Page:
Sunday, 20 July 2014

Needing directions?

I've been making up samples for a forthcoming class on Mariner's Compass, and had a successful result.  I used the pattern and method in Judy Matheison's book, and found both straightforward and clear.

 
The 16 point compass is easy enough, once you're familiar with paper piecing, so this should go down well.  (After the recent class where we made feathered stars, this should be a piece of cake!  And just in case anyone should feel insecure about tackling this one, I have an easy-peasy option.
 
 
This little cutie is pretty straightforward, especially if you have something interesting in the centre.
 
 

Tuesday, 15 July 2014

Clover hobo tote bag

I have agreed to teach a class to make the Clover Hobo Tote Bag designed by Nancy Zieman.  I've never noticed the Clover bag patterns on sale anywhere, and I've certainly never met anyone who's made one.  There is actually a good range of patterns, from lap top and ipad covers, shopping bags, handbags and shoulder bags, and the clever thing is that they have Perspex patterns which are stable enough for you to trace round directly onto the fabric!  What a great idea!  Added to which, the instructions are very detailed, and full of diagrams (very reminiscent of a dress pattern) so what's not to like?  Well, the price reflects all this detail and thought.  These patterns are at least twice as much as any bag pattern I've bought before, so are they worth it?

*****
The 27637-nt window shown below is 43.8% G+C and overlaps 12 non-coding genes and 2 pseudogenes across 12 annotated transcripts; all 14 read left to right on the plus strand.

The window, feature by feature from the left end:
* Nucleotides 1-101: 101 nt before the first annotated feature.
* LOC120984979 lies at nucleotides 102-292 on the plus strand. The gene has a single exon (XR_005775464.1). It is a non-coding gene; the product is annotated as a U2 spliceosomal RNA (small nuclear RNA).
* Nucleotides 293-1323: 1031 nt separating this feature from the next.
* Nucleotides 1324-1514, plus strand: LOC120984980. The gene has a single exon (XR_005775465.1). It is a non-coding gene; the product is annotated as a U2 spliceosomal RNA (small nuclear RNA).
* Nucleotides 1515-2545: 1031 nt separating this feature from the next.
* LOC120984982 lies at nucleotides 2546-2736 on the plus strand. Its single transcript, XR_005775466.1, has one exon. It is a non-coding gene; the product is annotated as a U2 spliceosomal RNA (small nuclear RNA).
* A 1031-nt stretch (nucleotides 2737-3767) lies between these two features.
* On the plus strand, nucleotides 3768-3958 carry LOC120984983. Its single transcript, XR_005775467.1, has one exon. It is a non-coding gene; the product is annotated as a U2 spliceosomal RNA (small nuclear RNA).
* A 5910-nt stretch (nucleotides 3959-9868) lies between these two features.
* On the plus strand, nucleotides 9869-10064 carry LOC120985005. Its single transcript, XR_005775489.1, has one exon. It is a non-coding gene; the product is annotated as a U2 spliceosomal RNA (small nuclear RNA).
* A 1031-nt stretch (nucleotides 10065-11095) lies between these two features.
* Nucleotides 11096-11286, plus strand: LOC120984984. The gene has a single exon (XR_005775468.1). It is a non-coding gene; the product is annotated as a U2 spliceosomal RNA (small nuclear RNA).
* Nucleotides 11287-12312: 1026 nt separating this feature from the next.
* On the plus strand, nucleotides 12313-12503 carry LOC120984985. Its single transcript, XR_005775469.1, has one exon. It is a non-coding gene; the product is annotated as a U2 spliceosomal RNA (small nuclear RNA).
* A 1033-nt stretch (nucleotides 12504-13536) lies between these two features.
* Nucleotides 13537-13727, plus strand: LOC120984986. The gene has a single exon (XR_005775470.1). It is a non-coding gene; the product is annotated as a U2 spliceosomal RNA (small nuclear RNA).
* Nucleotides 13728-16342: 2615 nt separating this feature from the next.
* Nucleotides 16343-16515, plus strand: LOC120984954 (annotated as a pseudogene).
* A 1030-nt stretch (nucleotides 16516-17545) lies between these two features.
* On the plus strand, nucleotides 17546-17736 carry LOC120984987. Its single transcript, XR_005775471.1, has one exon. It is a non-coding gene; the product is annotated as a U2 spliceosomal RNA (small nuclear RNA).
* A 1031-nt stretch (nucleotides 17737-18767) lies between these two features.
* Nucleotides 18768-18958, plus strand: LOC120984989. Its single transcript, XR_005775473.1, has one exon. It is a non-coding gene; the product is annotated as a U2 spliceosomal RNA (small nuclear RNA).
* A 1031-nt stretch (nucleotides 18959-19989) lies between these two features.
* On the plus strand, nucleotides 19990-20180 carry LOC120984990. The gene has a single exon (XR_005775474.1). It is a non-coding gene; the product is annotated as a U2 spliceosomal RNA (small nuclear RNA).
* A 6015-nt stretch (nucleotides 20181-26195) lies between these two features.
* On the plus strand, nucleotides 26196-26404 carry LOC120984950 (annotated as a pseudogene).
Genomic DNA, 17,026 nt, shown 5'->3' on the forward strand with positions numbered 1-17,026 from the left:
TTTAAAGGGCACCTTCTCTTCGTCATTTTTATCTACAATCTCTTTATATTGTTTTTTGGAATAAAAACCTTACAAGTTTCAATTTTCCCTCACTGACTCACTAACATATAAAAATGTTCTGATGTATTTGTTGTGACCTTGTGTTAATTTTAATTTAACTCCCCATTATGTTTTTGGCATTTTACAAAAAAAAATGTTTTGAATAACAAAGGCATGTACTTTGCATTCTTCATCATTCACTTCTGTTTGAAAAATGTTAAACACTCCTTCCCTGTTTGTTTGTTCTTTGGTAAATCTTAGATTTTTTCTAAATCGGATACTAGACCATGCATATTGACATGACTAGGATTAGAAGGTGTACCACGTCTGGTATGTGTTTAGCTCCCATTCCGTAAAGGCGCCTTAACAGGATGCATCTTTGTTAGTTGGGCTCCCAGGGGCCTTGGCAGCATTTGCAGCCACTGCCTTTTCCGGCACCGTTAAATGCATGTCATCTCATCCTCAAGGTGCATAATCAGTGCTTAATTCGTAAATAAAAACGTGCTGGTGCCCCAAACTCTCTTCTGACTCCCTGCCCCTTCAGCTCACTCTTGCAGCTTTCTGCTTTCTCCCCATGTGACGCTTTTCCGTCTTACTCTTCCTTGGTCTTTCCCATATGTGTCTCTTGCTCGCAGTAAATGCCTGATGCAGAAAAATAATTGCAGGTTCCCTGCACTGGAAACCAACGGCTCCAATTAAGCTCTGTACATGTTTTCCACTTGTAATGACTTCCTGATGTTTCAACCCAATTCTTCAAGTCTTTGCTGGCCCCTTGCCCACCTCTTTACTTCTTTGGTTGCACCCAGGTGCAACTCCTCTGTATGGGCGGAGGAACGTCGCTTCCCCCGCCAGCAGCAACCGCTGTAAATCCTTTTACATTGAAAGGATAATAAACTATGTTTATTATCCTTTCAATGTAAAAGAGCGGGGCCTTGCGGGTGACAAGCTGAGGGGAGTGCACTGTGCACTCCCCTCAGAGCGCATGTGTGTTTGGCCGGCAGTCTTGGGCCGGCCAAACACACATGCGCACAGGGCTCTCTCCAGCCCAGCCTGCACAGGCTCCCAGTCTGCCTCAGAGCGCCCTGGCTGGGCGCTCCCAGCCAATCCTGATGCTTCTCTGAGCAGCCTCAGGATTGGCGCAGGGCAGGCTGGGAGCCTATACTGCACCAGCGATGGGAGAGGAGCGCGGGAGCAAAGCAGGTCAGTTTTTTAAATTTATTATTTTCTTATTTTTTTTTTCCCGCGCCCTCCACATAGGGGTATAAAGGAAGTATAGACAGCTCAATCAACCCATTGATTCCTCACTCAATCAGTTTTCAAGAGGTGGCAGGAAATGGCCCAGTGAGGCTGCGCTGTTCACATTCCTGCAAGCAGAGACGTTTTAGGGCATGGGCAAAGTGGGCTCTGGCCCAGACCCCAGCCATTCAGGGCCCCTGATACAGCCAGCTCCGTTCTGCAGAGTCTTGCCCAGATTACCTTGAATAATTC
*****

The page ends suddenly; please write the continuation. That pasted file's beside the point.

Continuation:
Firstly the Perspex pattern shape.  It seems a good idea, until you're trying to draw round it and it's sliding about all over the place!  Then when I was cutting along the traced lines with scissors, I rather longed for my rotary cutter.  However, the fact that you can easily mark positions for pockets, feet and closures directly through holes in the Perspex made me reconsider. 
Secondly, the instructions.  These were very clear and had good tips, until it came to attaching the binding round the curved top of the bag.  Nancy asks you to cut the binding at 3", fold in half and sew round the curve.  Here is the resultant pig's ear I made of it - and that's after unpicking it once!     
 
 
I usually make my bindings 2.5", so 3" seems rather excessive, and if I, as a fairly experienced sewer, have made such a poor job, how will my pupils fare?  So I started again, and cut the binding at 2.25". 

 
Even that wasn't perfect, but it was good enough. 

 
Here is another view, showing the lining fabric.

 
And here is the completed bag.  Looking good.  So would I use another Clover pattern?  Probably.  The instructions were very clear, and I learned how to use fusible wadding, bag feet (really easy) and a magnetic closure (very easy), and although the pattern was pricey, the results are very professional looking.  Now where can I go to show it off?! 

Friday, 11 July 2014

Thanks, Amanda

I knew there would be some kind soul out there with a solution to my 'Dear Jane' problem.  (I had about 70 blocks, and wanted a way of making them 'knit up big' so I could make them up into a double quilt.)  Amanda, you are a star!  She suggested putting the blocks on point!  What a great idea!
 
 
On point blocks not only knit up big, but always look more dynamic and interesting than the same blocks square on.  Here's an idea of how they will look.  I've joined up the top right hand section, and the rest of the blocks are only in provisional placings.  There will be easily enough blocks for an 8 x 8 setting, so I'll see what that looks like when I get there.  Hooray!

Tuesday, 8 July 2014

Back to the drawing board

I have bought some fabric to make the frames for Rhi's Dear Jane quilt, but despite the fact that I had the help of Muriel, Carole, Liz and Paula, it hasn't worked out.  I didn't want a plain fabric, I wanted something with a bit of interest, and this one looked good in the shop.